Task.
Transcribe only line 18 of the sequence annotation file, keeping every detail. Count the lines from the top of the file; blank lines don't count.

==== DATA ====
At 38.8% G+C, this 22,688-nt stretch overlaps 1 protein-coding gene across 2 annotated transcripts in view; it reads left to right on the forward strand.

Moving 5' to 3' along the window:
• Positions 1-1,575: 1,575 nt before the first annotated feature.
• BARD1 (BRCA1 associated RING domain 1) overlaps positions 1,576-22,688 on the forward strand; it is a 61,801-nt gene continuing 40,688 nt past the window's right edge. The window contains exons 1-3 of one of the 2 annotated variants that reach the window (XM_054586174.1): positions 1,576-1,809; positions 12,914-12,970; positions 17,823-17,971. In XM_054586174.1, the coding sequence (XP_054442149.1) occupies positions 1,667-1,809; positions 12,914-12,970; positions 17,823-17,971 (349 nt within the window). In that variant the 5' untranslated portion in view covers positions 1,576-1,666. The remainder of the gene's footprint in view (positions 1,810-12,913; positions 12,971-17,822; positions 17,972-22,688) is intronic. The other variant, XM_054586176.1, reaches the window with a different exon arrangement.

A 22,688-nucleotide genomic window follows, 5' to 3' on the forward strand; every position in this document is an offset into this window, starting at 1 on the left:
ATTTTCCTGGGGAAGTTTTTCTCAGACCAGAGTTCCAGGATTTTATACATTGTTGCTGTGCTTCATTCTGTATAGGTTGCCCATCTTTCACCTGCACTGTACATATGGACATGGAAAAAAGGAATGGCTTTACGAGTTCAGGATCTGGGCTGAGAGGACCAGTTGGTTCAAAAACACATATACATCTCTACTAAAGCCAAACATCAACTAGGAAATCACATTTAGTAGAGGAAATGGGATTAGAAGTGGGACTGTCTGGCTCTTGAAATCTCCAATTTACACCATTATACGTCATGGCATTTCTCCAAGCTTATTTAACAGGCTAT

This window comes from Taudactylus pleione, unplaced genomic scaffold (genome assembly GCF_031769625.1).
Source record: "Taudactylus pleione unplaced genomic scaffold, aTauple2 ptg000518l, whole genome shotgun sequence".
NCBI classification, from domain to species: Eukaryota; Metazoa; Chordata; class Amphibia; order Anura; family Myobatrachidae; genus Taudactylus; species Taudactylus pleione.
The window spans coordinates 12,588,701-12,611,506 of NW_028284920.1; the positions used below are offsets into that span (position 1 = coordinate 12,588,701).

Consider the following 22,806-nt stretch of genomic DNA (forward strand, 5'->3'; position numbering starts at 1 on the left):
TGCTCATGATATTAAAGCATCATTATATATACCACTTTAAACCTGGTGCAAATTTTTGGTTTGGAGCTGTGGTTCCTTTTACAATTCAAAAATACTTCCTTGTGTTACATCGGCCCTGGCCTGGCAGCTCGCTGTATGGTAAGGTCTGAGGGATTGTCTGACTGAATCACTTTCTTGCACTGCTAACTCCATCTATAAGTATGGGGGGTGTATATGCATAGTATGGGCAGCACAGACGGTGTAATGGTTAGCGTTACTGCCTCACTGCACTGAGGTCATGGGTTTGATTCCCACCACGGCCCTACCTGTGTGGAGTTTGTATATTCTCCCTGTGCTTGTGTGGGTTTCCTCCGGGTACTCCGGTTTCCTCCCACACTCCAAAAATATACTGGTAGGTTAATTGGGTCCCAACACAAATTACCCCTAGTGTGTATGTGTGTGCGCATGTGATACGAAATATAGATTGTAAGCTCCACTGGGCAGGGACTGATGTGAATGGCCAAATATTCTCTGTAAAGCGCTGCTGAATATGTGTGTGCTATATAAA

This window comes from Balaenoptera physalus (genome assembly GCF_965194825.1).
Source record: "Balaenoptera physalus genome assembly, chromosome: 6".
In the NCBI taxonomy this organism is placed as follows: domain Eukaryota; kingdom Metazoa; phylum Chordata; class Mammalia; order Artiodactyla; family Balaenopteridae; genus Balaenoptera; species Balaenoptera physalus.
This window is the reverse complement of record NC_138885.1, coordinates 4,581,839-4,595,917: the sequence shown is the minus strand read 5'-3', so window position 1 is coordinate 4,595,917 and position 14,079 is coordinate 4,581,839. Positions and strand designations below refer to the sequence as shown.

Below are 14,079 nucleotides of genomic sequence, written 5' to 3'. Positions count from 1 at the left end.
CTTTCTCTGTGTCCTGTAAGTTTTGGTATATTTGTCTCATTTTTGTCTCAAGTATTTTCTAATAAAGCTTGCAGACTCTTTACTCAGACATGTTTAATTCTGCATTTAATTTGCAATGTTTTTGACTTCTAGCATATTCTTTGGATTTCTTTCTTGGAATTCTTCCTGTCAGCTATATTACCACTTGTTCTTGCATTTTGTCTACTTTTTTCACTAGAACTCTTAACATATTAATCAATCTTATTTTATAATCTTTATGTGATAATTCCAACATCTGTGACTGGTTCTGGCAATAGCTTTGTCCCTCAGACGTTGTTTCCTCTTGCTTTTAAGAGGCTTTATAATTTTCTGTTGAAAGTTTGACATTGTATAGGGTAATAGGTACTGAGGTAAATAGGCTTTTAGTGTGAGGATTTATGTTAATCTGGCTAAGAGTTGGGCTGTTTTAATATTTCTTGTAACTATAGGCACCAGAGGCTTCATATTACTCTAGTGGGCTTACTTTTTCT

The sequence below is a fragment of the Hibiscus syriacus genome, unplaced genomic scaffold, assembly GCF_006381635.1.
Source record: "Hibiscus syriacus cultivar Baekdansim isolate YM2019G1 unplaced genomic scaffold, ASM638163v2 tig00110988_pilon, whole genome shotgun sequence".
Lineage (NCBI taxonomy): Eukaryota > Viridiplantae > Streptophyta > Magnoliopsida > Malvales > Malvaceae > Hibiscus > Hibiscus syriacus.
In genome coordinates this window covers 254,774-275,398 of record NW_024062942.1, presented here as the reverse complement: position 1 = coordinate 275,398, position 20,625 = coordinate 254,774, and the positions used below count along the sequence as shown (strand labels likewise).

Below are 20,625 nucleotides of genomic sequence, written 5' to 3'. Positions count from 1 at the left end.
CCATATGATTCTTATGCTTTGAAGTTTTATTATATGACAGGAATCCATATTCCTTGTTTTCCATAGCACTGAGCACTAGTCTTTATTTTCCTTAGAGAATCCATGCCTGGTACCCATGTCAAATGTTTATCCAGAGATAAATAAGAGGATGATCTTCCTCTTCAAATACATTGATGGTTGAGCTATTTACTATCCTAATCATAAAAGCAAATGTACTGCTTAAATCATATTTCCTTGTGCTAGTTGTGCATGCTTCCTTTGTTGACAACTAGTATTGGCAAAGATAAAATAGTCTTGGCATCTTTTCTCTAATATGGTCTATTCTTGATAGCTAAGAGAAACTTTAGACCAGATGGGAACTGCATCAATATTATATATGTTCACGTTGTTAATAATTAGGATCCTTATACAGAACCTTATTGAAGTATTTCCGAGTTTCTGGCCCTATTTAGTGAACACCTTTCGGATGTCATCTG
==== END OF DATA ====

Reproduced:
CTTTCTCTGTGTCCTGTAAGTTTTGGTATATTTGTCTCATTTTTGTCTCAAGTATTTTCTAATAAAGCTTGCAGACTCTTTACTCAGACATGTTTAATTCTGCATTTAATTTGCAATGTTTTTGACTTCTAGCATATTCTTTGGATTTCTTTCTTGGAATTCTTCCTGTCAGCTATATTACCACTTGTTCTTGCATTTTGTCTACTTTTTTCACTAGAACTCTTAACATATTAATCAATCTTATTTTATAATCTTTATGTGATAATTCCAACATCTGTGACTGGTTCTGGCAATAGCTTTGTCCCTCAGACGTTGTTTCCTCTTGCTTTTAAGAGGCTTTATAATTTTCTGTTGAAAGTTTGACATTGTATAGGGTAATAGGTACTGAGGTAAATAGGCTTTTAGTGTGAGGATTTATGTTAATCTGGCTAAGAGTTGGGCTGTTTTAATATTTCTTGTAACTATAGGCACCAGAGGCTTCATATTACTCTAGTGGGCTTACTTTTTCT